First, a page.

Heart Of Darkness Analysis

935 words - 4 pages

Civilization is not as advanced as first assumed. Joseph Conrad asserts this disheartening message in his novel, Heart of Darkness. The novel follows a European man reliving his journey to the Congo through story telling to his shipmates. Through Marlow’s journey, Conrad reveals the stark contrasts between European civilization and African savagery. Heart of Darkness explores the struggles of different societies with an intention to expose the weaknesses of a complicated imperialistic ideal.
Apart from the discernable darkness depicted in England and Belgium, and the Congo, each places’ surface traits are not comparable. The civilized European cities are portrayed as refined, but also as a ...view middle of the document...

Conrad’s deliberate creation of an antithesis to Europe through Africa exposes the common notion that Africa does not contain humanity, but only carries on in a wild and wretched condition.
Conrad maintains that the differences in advancement between Europe and Africa do not, or at least should not, display superiority in either continent. However, as Marlow suggests, Europe “has been one of the dark places on earth,” but is not anymore, while Africa still is (Conrad 11). Africa’s darkness is not only illustrated by its mysterious atmosphere, but also by its expanding greed and hatred, similar to those qualities of The Company. In a direct parallel to the serene Thames River, the winding, snake like Congo River gives Marlow a feeling of “travelling back to the earliest beginnings of the world,” indicative of the heretofore ‘dark’ Europe (Conrad 35). Moreover, Conrad’s representation of Europe’s past through Africa’s present is analogous by way of the lack of government and the overt savagery in the natives. While the Europeans, and seemingly Conrad, see Africa as asynchronous to their development and time period, it is not. Africa is not trapped in a different time period, and it indeed resides in precisely the same dimension as Europe. Although this is true, Africa is not treated as such, and is accordingly representative of Europe’s primitive and barbaric past. However, Europe is evocative of almost the same concept. Albeit Europe’s accomplished civilization, its barbarity is exhibited by its corrupt power over the natives and its own journey into the “heart of darkness.” Civilization in itself contains negative aspects, including subordination of women and slavery, both of which this European civilization possess. Despite the continent’s obvious differences, they together share a common idea: the darkness of the human soul.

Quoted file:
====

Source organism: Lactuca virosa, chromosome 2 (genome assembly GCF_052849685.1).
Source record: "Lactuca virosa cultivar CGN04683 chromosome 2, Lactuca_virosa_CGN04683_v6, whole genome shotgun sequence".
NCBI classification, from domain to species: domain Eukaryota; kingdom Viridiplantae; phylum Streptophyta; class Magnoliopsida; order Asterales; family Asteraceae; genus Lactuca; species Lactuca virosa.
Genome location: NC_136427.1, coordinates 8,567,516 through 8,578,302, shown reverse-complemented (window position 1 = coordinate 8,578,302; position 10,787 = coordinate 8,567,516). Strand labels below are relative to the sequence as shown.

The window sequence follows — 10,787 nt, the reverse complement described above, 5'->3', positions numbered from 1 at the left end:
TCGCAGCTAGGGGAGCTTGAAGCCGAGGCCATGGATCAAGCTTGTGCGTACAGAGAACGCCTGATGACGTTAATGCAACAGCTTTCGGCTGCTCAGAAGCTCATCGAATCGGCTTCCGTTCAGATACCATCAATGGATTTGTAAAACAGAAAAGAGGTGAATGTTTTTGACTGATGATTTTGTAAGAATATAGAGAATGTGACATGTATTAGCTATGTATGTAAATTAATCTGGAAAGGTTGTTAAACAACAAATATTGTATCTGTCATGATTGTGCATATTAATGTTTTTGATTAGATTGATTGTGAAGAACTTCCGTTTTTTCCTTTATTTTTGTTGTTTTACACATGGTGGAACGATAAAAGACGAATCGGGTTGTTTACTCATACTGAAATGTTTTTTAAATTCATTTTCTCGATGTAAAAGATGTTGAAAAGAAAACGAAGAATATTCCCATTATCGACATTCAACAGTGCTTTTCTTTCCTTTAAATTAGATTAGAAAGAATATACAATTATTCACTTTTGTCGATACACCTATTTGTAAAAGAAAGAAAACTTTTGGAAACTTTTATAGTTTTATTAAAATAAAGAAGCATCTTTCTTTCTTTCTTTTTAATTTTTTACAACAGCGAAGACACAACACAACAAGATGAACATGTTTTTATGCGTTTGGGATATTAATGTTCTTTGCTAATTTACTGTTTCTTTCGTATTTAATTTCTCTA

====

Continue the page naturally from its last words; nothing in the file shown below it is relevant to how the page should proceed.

As Marlow travels further into the “heart of...

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